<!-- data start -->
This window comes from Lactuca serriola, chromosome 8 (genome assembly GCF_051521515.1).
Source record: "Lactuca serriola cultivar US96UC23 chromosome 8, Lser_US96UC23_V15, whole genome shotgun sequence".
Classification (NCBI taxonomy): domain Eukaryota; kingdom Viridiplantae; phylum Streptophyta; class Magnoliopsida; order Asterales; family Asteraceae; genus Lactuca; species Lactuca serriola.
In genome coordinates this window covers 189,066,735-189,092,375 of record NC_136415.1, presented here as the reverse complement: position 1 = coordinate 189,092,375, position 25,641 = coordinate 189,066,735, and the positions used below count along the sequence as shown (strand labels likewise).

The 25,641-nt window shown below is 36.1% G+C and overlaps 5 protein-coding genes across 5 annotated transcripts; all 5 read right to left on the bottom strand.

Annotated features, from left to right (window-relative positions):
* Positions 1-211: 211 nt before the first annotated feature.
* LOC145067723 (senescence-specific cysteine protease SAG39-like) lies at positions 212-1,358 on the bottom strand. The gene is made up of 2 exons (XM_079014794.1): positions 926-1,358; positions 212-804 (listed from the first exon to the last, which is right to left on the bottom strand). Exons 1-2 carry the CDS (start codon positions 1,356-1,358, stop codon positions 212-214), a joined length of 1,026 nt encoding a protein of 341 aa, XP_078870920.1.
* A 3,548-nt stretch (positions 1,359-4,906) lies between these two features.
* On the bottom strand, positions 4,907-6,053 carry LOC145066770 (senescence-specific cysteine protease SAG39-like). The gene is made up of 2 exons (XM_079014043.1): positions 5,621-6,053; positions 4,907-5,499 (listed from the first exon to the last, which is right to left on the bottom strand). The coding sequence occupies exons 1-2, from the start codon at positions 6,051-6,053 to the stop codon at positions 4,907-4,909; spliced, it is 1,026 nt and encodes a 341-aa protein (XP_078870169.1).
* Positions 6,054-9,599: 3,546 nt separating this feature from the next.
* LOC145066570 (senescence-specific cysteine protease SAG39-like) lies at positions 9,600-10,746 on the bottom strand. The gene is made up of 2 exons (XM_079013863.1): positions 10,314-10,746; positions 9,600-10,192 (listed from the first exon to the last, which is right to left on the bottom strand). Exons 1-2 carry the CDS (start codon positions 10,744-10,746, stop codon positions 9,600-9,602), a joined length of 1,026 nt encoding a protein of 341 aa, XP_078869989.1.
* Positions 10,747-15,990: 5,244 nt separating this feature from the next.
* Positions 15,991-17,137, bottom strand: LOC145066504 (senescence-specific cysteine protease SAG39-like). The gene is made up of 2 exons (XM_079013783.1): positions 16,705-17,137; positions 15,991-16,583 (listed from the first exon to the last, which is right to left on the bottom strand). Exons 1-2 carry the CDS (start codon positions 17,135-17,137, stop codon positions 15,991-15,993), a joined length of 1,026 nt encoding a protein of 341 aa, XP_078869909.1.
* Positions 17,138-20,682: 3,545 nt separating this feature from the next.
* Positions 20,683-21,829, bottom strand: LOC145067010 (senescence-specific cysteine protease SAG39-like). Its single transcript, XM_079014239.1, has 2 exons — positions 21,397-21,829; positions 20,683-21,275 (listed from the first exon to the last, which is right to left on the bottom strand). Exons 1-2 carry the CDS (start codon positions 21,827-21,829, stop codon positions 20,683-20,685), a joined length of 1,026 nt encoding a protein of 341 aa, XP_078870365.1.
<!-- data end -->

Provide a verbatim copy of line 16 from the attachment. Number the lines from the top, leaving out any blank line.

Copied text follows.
* Positions 20,683-21,829, bottom strand: LOC145067010 (senescence-specific cysteine protease SAG39-like). Its single transcript, XM_079014239.1, has 2 exons — positions 21,397-21,829; positions 20,683-21,275 (listed from the first exon to the last, which is right to left on the bottom strand). Exons 1-2 carry the CDS (start codon positions 21,827-21,829, stop codon positions 20,683-20,685), a joined length of 1,026 nt encoding a protein of 341 aa, XP_078870365.1.